Video recorded by Ahto Täpsi
Photo Arne Ader
Estonian text posted 21.01.2018
This terrain suits the activities of lynxes
Lynx Harilik ilves Lynx lynx
A few degrees of frost and a slight snow cover made the animals use the first few days to familiarize themselves with the new conditions in the forest but the track book is already readable.
The tracks of lynxes are really round and large. A walking lynx does not leave any imprint of the long and strong claws, the claws are only pushed out when needed in slippery spots, on passing obstacles and of course when attacking prey – overall lynxes try to show as little as possible of their activities from the tracks. When a female moves with her offspring the young animals step in the tracks of the adult. No wonder then when the track line of one lynx branches into two or three. Moving like that the length of the steps is less than half a metre. Such a family rests together during the day, in the shelter of a large spruce or in a stand of young spruces.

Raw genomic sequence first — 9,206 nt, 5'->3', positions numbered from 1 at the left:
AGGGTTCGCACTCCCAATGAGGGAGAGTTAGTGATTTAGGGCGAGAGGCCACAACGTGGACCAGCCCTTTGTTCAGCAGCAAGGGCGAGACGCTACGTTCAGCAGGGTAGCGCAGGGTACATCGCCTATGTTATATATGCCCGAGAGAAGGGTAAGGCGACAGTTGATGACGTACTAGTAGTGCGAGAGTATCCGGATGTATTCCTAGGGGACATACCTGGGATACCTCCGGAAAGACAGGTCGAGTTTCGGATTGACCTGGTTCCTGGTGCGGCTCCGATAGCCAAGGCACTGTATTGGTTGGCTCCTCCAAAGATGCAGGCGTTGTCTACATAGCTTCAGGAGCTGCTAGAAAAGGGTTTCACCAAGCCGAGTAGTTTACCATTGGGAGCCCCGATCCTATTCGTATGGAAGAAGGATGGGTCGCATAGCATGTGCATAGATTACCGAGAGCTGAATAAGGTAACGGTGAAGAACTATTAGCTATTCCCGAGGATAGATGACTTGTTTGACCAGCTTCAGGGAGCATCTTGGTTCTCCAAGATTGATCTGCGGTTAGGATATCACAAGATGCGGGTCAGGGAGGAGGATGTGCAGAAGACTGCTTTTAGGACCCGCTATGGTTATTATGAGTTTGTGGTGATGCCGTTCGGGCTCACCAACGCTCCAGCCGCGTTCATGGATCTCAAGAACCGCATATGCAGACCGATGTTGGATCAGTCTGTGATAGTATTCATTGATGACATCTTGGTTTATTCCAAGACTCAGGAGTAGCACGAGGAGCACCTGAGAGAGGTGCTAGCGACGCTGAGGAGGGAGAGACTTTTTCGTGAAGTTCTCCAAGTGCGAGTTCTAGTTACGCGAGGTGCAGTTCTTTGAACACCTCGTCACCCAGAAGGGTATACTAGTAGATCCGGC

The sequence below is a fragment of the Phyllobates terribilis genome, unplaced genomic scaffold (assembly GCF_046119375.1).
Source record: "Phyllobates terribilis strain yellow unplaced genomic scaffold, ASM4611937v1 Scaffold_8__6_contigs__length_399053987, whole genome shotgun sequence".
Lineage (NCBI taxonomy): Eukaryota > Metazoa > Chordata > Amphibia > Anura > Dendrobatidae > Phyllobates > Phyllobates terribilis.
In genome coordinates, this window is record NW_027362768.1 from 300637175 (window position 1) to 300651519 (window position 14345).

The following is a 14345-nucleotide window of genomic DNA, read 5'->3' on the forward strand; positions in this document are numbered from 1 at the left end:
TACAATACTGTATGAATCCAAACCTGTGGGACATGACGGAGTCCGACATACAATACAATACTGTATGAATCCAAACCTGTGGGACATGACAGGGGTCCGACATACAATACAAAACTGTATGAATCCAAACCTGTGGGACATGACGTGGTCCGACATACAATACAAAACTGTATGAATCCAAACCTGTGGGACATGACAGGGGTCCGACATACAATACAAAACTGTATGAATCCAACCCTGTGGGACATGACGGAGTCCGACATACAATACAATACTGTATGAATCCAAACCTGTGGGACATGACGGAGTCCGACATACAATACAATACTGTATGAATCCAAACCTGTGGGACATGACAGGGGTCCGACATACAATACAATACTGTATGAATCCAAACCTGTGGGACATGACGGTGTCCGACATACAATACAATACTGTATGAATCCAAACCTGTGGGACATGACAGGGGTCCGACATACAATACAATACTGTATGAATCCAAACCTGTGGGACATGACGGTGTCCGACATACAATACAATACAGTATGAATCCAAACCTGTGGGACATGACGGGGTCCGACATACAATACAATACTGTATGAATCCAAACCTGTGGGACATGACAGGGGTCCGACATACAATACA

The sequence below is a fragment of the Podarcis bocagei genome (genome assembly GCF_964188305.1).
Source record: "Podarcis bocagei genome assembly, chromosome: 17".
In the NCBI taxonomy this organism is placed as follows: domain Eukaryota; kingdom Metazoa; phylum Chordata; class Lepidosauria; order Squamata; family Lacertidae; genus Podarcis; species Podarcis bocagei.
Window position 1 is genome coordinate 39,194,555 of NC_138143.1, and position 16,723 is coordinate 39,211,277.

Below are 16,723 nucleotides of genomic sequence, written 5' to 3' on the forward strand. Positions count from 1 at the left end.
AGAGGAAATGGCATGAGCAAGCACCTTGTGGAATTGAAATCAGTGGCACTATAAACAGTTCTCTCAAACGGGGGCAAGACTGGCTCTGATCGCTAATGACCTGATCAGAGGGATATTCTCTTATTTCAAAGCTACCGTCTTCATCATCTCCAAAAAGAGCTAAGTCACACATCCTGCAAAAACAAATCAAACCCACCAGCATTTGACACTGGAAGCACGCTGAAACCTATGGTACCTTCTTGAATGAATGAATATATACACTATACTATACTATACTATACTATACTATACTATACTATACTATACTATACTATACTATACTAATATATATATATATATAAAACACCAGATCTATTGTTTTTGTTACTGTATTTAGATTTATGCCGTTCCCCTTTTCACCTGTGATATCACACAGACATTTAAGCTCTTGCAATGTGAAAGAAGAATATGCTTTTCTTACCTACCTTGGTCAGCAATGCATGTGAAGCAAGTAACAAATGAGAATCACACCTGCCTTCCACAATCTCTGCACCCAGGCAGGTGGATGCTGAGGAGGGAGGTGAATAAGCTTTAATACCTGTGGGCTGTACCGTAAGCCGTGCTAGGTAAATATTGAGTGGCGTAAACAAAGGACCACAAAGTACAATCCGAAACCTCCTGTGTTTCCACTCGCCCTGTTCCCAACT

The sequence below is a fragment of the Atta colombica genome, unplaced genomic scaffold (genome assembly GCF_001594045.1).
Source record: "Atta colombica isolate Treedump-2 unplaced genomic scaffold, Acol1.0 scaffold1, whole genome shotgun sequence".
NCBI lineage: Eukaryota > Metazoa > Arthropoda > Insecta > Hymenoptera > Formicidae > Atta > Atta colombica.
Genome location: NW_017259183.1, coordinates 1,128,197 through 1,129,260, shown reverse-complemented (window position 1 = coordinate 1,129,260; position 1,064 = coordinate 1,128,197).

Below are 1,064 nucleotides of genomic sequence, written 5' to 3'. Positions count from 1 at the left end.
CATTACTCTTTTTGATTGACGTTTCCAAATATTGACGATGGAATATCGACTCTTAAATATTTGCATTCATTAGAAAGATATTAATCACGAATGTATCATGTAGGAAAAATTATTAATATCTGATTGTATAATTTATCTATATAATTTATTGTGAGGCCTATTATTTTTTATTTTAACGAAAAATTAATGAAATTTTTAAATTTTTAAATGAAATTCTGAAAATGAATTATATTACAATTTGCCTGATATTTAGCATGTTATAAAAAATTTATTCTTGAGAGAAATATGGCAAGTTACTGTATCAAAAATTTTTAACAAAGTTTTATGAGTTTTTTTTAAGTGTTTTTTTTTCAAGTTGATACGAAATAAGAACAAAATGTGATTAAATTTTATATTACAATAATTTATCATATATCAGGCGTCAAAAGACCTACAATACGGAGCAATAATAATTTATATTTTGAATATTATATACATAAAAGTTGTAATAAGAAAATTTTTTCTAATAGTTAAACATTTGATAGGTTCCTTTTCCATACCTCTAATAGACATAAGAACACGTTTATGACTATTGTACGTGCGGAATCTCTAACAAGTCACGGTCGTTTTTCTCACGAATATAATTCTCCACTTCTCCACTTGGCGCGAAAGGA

In the individual track we notice four toes; on the forepaws the lynx actually has five toes but the fifth is set so high up that it does not leave any trace. The length of the forepaw track is up to nine centimetres, the track of the hind paw is a little smaller – the tracks of a lynx that has moved in snow seem very large to an observer because in the winter the undersides of the toes and soles become covered with dense and harsh hairs. On moving in snow this also increases the supporting surface of the feet of the lynx that weighs around twenty kilos.
Faeces are buried in the snow and urine spots are occasionally also covered with snow.
In February usually the heat period of lynxes in our forests starts. What happens in an animal park and is seen in the web camera is certainly not comparable to that but will still give some idea of what happens. So let us keep an eye on what goes on in nature.